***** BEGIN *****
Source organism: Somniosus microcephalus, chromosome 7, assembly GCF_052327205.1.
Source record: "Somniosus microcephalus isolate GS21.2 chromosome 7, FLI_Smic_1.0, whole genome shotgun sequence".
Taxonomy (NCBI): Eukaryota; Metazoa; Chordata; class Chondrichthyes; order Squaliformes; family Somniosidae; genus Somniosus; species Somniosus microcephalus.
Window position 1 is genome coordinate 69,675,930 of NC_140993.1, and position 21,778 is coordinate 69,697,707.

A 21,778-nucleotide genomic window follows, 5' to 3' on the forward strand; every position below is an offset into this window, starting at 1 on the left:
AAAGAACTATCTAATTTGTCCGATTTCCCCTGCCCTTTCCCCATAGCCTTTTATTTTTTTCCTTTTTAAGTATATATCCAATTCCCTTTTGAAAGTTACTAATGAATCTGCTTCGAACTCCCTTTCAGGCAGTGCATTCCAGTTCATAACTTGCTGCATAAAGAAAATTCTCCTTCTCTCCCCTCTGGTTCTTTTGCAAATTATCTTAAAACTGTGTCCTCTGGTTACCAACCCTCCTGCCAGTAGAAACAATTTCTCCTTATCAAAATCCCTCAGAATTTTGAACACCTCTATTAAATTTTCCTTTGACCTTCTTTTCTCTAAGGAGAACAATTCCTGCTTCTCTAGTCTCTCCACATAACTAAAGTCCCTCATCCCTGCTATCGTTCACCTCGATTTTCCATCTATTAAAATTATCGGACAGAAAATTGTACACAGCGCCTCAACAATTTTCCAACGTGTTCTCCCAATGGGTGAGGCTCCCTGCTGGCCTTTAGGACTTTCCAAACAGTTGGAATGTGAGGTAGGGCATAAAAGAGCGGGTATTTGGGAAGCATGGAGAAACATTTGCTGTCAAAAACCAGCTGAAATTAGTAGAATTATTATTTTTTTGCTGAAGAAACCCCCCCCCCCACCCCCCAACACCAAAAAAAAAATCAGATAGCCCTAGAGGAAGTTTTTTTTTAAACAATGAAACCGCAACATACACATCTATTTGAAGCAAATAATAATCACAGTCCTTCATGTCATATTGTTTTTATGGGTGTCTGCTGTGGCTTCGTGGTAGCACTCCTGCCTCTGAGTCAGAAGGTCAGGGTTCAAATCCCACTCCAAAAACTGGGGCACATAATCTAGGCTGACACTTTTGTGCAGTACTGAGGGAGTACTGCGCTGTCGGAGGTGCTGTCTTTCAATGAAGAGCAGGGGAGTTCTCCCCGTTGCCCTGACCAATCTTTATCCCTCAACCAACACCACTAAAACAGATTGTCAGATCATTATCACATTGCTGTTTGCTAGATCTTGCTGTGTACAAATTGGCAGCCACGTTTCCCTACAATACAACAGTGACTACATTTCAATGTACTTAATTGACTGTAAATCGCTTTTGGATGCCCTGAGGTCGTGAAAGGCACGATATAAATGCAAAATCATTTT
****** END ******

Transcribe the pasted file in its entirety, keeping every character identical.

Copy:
Source organism: Somniosus microcephalus, chromosome 7, assembly GCF_052327205.1.
Source record: "Somniosus microcephalus isolate GS21.2 chromosome 7, FLI_Smic_1.0, whole genome shotgun sequence".
Taxonomy (NCBI): Eukaryota; Metazoa; Chordata; class Chondrichthyes; order Squaliformes; family Somniosidae; genus Somniosus; species Somniosus microcephalus.
Window position 1 is genome coordinate 69,675,930 of NC_140993.1, and position 21,778 is coordinate 69,697,707.

A 21,778-nucleotide genomic window follows, 5' to 3' on the forward strand; every position below is an offset into this window, starting at 1 on the left:
AAAGAACTATCTAATTTGTCCGATTTCCCCTGCCCTTTCCCCATAGCCTTTTATTTTTTTCCTTTTTAAGTATATATCCAATTCCCTTTTGAAAGTTACTAATGAATCTGCTTCGAACTCCCTTTCAGGCAGTGCATTCCAGTTCATAACTTGCTGCATAAAGAAAATTCTCCTTCTCTCCCCTCTGGTTCTTTTGCAAATTATCTTAAAACTGTGTCCTCTGGTTACCAACCCTCCTGCCAGTAGAAACAATTTCTCCTTATCAAAATCCCTCAGAATTTTGAACACCTCTATTAAATTTTCCTTTGACCTTCTTTTCTCTAAGGAGAACAATTCCTGCTTCTCTAGTCTCTCCACATAACTAAAGTCCCTCATCCCTGCTATCGTTCACCTCGATTTTCCATCTATTAAAATTATCGGACAGAAAATTGTACACAGCGCCTCAACAATTTTCCAACGTGTTCTCCCAATGGGTGAGGCTCCCTGCTGGCCTTTAGGACTTTCCAAACAGTTGGAATGTGAGGTAGGGCATAAAAGAGCGGGTATTTGGGAAGCATGGAGAAACATTTGCTGTCAAAAACCAGCTGAAATTAGTAGAATTATTATTTTTTTGCTGAAGAAACCCCCCCCCCCACCCCCCAACACCAAAAAAAAAATCAGATAGCCCTAGAGGAAGTTTTTTTTTAAACAATGAAACCGCAACATACACATCTATTTGAAGCAAATAATAATCACAGTCCTTCATGTCATATTGTTTTTATGGGTGTCTGCTGTGGCTTCGTGGTAGCACTCCTGCCTCTGAGTCAGAAGGTCAGGGTTCAAATCCCACTCCAAAAACTGGGGCACATAATCTAGGCTGACACTTTTGTGCAGTACTGAGGGAGTACTGCGCTGTCGGAGGTGCTGTCTTTCAATGAAGAGCAGGGGAGTTCTCCCCGTTGCCCTGACCAATCTTTATCCCTCAACCAACACCACTAAAACAGATTGTCAGATCATTATCACATTGCTGTTTGCTAGATCTTGCTGTGTACAAATTGGCAGCCACGTTTCCCTACAATACAACAGTGACTACATTTCAATGTACTTAATTGACTGTAAATCGCTTTTGGATGCCCTGAGGTCGTGAAAGGCACGATATAAATGCAAAATCATTTT